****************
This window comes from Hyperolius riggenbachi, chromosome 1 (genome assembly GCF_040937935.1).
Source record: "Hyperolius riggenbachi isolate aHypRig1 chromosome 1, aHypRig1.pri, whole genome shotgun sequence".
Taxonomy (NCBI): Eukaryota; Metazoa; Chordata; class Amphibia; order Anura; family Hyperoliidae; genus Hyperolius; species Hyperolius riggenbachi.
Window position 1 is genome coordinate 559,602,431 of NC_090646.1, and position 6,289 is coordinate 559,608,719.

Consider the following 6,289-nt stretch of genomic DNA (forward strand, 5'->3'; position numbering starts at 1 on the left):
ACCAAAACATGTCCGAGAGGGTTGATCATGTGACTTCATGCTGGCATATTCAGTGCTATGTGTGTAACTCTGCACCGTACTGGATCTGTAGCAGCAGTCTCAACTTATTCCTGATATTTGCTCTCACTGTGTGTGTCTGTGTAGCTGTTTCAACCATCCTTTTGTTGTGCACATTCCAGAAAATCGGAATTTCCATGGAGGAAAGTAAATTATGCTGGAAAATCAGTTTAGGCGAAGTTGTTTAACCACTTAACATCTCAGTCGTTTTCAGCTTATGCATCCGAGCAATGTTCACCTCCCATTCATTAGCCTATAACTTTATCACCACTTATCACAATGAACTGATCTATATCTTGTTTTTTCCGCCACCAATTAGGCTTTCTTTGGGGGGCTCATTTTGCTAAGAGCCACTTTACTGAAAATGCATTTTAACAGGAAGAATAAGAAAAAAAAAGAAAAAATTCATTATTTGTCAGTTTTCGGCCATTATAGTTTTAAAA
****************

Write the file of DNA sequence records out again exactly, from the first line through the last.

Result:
This window comes from Hyperolius riggenbachi, chromosome 1 (genome assembly GCF_040937935.1).
Source record: "Hyperolius riggenbachi isolate aHypRig1 chromosome 1, aHypRig1.pri, whole genome shotgun sequence".
Taxonomy (NCBI): Eukaryota; Metazoa; Chordata; class Amphibia; order Anura; family Hyperoliidae; genus Hyperolius; species Hyperolius riggenbachi.
Window position 1 is genome coordinate 559,602,431 of NC_090646.1, and position 6,289 is coordinate 559,608,719.

Consider the following 6,289-nt stretch of genomic DNA (forward strand, 5'->3'; position numbering starts at 1 on the left):
ACCAAAACATGTCCGAGAGGGTTGATCATGTGACTTCATGCTGGCATATTCAGTGCTATGTGTGTAACTCTGCACCGTACTGGATCTGTAGCAGCAGTCTCAACTTATTCCTGATATTTGCTCTCACTGTGTGTGTCTGTGTAGCTGTTTCAACCATCCTTTTGTTGTGCACATTCCAGAAAATCGGAATTTCCATGGAGGAAAGTAAATTATGCTGGAAAATCAGTTTAGGCGAAGTTGTTTAACCACTTAACATCTCAGTCGTTTTCAGCTTATGCATCCGAGCAATGTTCACCTCCCATTCATTAGCCTATAACTTTATCACCACTTATCACAATGAACTGATCTATATCTTGTTTTTTCCGCCACCAATTAGGCTTTCTTTGGGGGGCTCATTTTGCTAAGAGCCACTTTACTGAAAATGCATTTTAACAGGAAGAATAAGAAAAAAAAAGAAAAAATTCATTATTTGTCAGTTTTCGGCCATTATAGTTTTAAAA